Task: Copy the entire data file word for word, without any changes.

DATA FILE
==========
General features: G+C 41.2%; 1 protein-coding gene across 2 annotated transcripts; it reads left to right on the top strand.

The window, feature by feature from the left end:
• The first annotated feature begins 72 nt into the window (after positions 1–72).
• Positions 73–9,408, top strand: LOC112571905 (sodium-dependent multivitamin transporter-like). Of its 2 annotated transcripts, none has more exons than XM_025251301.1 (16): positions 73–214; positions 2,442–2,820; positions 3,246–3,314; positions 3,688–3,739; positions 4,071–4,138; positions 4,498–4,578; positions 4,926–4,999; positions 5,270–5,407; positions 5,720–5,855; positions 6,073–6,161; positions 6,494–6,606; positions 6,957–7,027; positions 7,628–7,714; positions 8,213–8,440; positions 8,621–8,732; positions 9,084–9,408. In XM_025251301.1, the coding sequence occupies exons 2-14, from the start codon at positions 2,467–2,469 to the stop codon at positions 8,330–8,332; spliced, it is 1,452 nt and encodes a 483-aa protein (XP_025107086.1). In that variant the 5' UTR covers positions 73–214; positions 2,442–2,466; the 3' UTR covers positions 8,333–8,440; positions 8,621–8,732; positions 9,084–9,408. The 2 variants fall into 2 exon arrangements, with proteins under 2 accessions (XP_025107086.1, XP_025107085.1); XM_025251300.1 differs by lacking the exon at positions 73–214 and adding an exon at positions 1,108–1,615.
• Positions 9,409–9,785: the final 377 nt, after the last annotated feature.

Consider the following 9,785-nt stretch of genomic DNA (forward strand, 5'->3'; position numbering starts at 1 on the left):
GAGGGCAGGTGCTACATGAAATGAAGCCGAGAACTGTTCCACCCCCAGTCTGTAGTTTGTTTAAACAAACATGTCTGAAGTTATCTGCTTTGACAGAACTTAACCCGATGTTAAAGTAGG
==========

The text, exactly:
General features: G+C 41.2%; 1 protein-coding gene across 2 annotated transcripts; it reads left to right on the top strand.

The window, feature by feature from the left end:
• The first annotated feature begins 72 nt into the window (after positions 1–72).
• Positions 73–9,408, top strand: LOC112571905 (sodium-dependent multivitamin transporter-like). Of its 2 annotated transcripts, none has more exons than XM_025251301.1 (16): positions 73–214; positions 2,442–2,820; positions 3,246–3,314; positions 3,688–3,739; positions 4,071–4,138; positions 4,498–4,578; positions 4,926–4,999; positions 5,270–5,407; positions 5,720–5,855; positions 6,073–6,161; positions 6,494–6,606; positions 6,957–7,027; positions 7,628–7,714; positions 8,213–8,440; positions 8,621–8,732; positions 9,084–9,408. In XM_025251301.1, the coding sequence occupies exons 2-14, from the start codon at positions 2,467–2,469 to the stop codon at positions 8,330–8,332; spliced, it is 1,452 nt and encodes a 483-aa protein (XP_025107086.1). In that variant the 5' UTR covers positions 73–214; positions 2,442–2,466; the 3' UTR covers positions 8,333–8,440; positions 8,621–8,732; positions 9,084–9,408. The 2 variants fall into 2 exon arrangements, with proteins under 2 accessions (XP_025107086.1, XP_025107085.1); XM_025251300.1 differs by lacking the exon at positions 73–214 and adding an exon at positions 1,108–1,615.
• Positions 9,409–9,785: the final 377 nt, after the last annotated feature.

Consider the following 9,785-nt stretch of genomic DNA (forward strand, 5'->3'; position numbering starts at 1 on the left):
GAGGGCAGGTGCTACATGAAATGAAGCCGAGAACTGTTCCACCCCCAGTCTGTAGTTTGTTTAAACAAACATGTCTGAAGTTATCTGCTTTGACAGAACTTAACCCGATGTTAAAGTAGG